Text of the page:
Regulations For ICOs: A Good Or Bad Signal?

That’s the question: are regulations good or bad for ICOs and the cryptocurrencies world? The cryptocurrency investments have caused change in currency and trading markets. China has implemented a probably temporary ban on Initial Coin Offerings, something that has had a massively negative effect in the market. Meanwhile, the United States has not implemented much regulation as of yet. Thus far, the United States Security and Exchange commission has issued warning to investors.

But putting that aside: are regulations necessary and can they be beneficial? This article is not biased towards any position as it is simply presenting the facts so you can elaborate your own conclusions. Let’s start, and don’t forget that you can read more about cryptocurrencies at MarketReview.com.

In Favor of Regulations:

Let’s explore the reasons on why regulations may be beneficial for all of us.

Aimed to Protect Investors:

Let’s face it: plenty of ICOs are scams. They have no real use, their teams are not trustable at all, they have a very suspicious management of funds and investing into them is more like gambling and engaging in pump and dump schemes.

Thus, regulations have this goal to protect investors by keeping these deficient and scammy ICOs out of the field, because meeting all the rules and laws present in a regulatory framework is not very easy, so it means many scammers might be demotivated from launching them, but that’s just a supposition.

Attract More Investors:

If there are regulations protecting investors, then that create an environment of trust and security, something that will attract even more people to invest. People have a hard time understanding cryptocurrencies and let alone ICOs, so by creating such an environment, then it would be easier to educate people into this type of leveraging investments and invite them to participate.

Against Regulations:

Now let’s explore the other face of the issue, let’s see why they may be profoundly negative for cryptocurrencies and ICOs.

Reduced Freedom:

This is one of the biggest downfalls: it reduces freedom. Especially if we take into account that the USA, Canada and Singapore have opted for considering tokens created in ICOs as securities, something that subjects ICOs and their tokens to the same regulatory framework of these financial instruments. You can really see that your freedom is reduced when you have to go through a registering and licensing process.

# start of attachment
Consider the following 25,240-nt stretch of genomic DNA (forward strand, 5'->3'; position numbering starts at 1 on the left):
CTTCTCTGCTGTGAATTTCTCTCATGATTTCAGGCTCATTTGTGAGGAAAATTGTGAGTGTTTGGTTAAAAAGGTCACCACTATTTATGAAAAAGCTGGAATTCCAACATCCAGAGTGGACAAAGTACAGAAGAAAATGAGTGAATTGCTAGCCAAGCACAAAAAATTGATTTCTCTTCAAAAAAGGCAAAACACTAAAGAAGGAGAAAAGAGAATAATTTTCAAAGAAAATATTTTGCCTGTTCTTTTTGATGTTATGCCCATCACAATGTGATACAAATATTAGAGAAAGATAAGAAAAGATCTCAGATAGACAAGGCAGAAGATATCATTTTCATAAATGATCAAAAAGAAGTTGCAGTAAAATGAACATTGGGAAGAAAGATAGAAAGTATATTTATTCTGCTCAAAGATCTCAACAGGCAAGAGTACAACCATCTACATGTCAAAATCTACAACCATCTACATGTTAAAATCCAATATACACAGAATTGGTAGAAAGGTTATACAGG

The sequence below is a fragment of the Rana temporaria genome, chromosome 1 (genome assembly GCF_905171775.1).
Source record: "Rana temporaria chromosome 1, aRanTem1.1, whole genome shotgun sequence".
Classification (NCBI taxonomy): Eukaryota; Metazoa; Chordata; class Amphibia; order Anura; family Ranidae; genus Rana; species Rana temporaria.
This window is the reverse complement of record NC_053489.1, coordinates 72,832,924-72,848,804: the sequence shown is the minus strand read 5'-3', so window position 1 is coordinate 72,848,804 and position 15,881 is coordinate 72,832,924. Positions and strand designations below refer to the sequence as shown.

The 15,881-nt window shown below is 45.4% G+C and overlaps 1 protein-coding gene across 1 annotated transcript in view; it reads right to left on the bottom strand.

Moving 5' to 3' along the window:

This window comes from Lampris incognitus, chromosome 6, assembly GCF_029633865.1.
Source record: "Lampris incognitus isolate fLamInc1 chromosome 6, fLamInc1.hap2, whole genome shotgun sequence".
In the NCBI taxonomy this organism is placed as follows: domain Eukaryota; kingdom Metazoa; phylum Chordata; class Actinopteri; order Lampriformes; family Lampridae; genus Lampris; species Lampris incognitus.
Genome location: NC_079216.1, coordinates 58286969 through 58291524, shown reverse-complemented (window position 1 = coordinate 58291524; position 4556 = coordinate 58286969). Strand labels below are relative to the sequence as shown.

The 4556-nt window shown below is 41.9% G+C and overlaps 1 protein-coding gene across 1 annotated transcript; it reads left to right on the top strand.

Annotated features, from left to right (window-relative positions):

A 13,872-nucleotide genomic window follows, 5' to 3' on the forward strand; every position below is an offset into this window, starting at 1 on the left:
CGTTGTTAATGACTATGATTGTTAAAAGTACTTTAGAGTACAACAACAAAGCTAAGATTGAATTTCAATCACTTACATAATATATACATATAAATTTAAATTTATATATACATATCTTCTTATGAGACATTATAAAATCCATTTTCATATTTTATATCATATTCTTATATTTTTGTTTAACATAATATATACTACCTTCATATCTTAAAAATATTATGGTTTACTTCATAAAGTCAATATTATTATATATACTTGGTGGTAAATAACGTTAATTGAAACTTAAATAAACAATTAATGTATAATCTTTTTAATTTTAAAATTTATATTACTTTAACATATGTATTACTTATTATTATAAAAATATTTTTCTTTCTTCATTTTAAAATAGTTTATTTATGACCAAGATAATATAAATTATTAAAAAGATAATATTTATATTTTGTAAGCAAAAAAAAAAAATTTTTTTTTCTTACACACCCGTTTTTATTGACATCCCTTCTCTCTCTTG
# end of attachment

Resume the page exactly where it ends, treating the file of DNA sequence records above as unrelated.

It Increases Costs:

In order to comply with all the regulations and law, companies will have to hire lawyers, because in the case of USA, Canada and Singapore it is not easy to adjust to their regulatory framework. The same goes for the UK which, as it seems, is opting for the same route. By introducing regulations companies will have to spend more money into legal assistance and help.

It Might Harm Innovation:

By introducing a regulatory framework that forces companies to comply with several steps and laws, it may discourage innovators from launching their own ICOs, especially if we take into account that many countries want to attach ICOs to the same regulations exercised on collective scheme investments. ICOs are a great way to raise money, much better and faster than other options, and these regulations might take away all the attractiveness out of it.

Final Words:

ICOs have been banned in China and several countries are turning hostile towards them by introducing regulations that complicate the launching and execution of them along with the posterior emission of tokens. There are views in favor and against regulations, and in this article you’ve just read a good summary of them.

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